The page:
Low Density Tubular Bovine Collagen Graft for Urethral Regeneration: Preliminary Canine Model
Patients with urethral stricture and hypospadias require urethral reconstructive surgery. The US Food and Drug Administration (FDA) requires the demonstration of safety and efficacy of medical device in at least 2 animal models before clinical translation.
This study is aimed to evaluate the efficacy of a tubular bovine collagen graft in urethral regeneration in a canine model.
A 4-cm long urethral graft was surgically implanted in an artificially created urethral defect proximal to the baculum in a pilot study involving 3 dogs. A transurethral urinary catheter was kept post-op.
Dog 1 had successful implant procedure but compromised by iatrogenic urinary catheter removal. The complications were urine leakage, scrotal excoriation and cystitis. Dog 1 was able to micturate normally following urinary catheter removal on post-op day 14. Post-op day 75, dog 1 was euthanized. Histological data showed narrowing of the urethra at the distal anastomotic site but patent urethra proximally. Both dogs 2 and 3 had catheters removed on post-op day 10. They were able to micturate normally. Ultrasound on post-op week 6 revealed no stenosis. Contrast study on dog C post-op 5 months revealed patent urethra at the grafted site and narrowing of the urethra at the distal anastomotic site. No clinical micturition difficulty observed. To date (February 2018), dogs 2 and 3 are still under observation for long-term graft complication.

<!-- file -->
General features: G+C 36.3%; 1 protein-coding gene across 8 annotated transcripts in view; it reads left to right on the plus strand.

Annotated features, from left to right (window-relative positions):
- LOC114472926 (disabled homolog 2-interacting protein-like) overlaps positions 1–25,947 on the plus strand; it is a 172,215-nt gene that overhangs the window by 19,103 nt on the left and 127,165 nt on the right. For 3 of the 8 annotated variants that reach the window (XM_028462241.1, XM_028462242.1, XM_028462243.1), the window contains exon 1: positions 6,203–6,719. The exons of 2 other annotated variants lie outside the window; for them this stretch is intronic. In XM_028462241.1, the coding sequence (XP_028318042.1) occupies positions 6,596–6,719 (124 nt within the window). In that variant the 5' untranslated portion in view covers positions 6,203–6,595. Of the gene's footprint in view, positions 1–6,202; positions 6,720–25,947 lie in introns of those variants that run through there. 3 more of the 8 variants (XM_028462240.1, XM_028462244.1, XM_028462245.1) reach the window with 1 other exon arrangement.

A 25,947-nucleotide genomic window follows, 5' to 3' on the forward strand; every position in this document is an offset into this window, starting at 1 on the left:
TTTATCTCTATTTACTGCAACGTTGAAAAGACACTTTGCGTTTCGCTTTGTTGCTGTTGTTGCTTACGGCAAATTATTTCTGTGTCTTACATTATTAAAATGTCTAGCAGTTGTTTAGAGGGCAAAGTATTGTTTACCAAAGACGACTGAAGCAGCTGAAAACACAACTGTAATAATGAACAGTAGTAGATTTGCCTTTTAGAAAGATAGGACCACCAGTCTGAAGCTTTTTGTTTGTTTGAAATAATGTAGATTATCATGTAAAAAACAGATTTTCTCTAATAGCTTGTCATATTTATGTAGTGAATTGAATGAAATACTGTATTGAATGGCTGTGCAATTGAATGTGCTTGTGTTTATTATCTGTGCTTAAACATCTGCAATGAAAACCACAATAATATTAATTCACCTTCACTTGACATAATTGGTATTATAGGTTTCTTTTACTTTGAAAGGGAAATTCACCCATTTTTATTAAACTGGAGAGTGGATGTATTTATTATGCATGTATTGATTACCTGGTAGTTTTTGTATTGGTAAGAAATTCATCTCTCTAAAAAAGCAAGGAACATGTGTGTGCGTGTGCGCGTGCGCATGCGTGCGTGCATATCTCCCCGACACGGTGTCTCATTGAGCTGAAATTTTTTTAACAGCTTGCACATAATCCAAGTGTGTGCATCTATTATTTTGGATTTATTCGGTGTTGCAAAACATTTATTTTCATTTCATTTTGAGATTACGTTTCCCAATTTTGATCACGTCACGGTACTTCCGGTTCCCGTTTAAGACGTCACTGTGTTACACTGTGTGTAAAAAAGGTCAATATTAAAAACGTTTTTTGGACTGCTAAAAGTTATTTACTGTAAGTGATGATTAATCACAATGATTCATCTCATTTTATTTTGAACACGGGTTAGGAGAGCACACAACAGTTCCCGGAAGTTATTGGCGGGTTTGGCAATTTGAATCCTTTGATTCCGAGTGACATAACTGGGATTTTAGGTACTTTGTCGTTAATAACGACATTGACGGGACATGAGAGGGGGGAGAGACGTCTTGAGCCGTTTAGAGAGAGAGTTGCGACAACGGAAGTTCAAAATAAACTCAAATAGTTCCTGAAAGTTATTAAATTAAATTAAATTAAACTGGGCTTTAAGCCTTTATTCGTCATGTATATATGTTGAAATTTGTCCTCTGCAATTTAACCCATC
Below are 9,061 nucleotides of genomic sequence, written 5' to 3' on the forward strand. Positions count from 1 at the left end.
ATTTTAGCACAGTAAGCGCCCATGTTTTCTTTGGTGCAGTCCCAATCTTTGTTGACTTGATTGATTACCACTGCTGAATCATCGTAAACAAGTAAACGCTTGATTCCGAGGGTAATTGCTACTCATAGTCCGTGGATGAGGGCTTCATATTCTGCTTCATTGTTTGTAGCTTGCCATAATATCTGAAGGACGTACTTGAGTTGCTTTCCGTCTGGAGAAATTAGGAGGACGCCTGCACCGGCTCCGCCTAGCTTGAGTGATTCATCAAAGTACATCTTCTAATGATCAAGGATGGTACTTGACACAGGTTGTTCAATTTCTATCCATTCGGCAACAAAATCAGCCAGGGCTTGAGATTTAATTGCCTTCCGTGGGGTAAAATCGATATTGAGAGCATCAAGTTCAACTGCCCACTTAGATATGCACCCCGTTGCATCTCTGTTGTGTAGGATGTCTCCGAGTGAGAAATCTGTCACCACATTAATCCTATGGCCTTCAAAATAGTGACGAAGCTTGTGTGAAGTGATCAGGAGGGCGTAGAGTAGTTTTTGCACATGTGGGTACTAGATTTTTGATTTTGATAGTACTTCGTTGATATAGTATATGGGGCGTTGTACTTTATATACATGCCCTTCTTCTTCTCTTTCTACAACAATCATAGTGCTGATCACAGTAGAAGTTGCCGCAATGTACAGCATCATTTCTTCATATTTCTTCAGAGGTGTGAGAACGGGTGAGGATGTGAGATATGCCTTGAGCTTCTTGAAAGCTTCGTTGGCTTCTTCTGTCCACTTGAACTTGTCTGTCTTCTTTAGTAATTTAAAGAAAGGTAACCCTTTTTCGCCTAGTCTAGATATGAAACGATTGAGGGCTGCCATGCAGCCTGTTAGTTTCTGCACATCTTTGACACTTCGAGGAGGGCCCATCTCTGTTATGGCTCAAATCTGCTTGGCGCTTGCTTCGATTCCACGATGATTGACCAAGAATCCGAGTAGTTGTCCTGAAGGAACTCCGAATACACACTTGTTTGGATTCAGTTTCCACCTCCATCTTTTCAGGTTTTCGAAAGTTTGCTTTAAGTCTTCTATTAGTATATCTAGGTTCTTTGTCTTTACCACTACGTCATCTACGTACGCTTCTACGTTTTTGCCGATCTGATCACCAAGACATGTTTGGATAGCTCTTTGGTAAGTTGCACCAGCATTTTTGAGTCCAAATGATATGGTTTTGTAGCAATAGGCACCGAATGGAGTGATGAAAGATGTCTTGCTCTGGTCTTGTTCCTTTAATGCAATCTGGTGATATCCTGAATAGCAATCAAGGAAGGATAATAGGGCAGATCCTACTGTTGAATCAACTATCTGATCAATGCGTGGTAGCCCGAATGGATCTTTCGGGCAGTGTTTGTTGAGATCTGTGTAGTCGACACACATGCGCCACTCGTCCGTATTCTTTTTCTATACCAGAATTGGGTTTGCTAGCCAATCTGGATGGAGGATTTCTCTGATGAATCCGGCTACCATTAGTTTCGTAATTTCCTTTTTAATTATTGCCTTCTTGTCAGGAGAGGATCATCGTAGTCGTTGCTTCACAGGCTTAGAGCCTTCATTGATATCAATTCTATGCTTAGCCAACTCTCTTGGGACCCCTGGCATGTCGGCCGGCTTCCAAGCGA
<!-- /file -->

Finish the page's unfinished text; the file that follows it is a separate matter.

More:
This pilot study reveals the canine model is a promising model for urethral clinical translation studies and potential implant application in cases of canine urethral stenosis.